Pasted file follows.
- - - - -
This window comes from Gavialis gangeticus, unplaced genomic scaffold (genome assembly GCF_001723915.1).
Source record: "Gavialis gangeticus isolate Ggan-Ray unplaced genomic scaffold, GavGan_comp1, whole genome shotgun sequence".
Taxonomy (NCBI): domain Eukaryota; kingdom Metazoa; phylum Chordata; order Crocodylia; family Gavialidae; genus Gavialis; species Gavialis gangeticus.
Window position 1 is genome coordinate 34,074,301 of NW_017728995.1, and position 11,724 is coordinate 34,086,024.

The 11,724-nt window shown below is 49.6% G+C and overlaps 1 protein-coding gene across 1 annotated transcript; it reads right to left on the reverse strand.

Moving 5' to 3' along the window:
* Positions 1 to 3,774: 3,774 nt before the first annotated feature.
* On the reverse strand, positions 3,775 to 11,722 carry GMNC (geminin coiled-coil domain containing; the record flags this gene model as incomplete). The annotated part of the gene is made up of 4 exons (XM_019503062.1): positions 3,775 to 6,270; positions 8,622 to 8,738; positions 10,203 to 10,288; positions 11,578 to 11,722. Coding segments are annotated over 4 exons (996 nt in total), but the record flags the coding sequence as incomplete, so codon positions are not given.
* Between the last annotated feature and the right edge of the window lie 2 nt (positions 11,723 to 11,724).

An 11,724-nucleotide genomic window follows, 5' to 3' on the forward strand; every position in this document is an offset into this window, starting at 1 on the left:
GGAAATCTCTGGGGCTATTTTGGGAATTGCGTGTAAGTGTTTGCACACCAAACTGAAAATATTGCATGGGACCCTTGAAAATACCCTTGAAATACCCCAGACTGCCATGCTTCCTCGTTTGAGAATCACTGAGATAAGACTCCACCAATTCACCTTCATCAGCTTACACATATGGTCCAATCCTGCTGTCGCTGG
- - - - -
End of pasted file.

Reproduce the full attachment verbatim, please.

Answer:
This window comes from Gavialis gangeticus, unplaced genomic scaffold (genome assembly GCF_001723915.1).
Source record: "Gavialis gangeticus isolate Ggan-Ray unplaced genomic scaffold, GavGan_comp1, whole genome shotgun sequence".
Taxonomy (NCBI): domain Eukaryota; kingdom Metazoa; phylum Chordata; order Crocodylia; family Gavialidae; genus Gavialis; species Gavialis gangeticus.
Window position 1 is genome coordinate 34,074,301 of NW_017728995.1, and position 11,724 is coordinate 34,086,024.

The 11,724-nt window shown below is 49.6% G+C and overlaps 1 protein-coding gene across 1 annotated transcript; it reads right to left on the reverse strand.

Moving 5' to 3' along the window:
* Positions 1 to 3,774: 3,774 nt before the first annotated feature.
* On the reverse strand, positions 3,775 to 11,722 carry GMNC (geminin coiled-coil domain containing; the record flags this gene model as incomplete). The annotated part of the gene is made up of 4 exons (XM_019503062.1): positions 3,775 to 6,270; positions 8,622 to 8,738; positions 10,203 to 10,288; positions 11,578 to 11,722. Coding segments are annotated over 4 exons (996 nt in total), but the record flags the coding sequence as incomplete, so codon positions are not given.
* Between the last annotated feature and the right edge of the window lie 2 nt (positions 11,723 to 11,724).

An 11,724-nucleotide genomic window follows, 5' to 3' on the forward strand; every position in this document is an offset into this window, starting at 1 on the left:
GGAAATCTCTGGGGCTATTTTGGGAATTGCGTGTAAGTGTTTGCACACCAAACTGAAAATATTGCATGGGACCCTTGAAAATACCCTTGAAATACCCCAGACTGCCATGCTTCCTCGTTTGAGAATCACTGAGATAAGACTCCACCAATTCACCTTCATCAGCTTACACATATGGTCCAATCCTGCTGTCGCTGG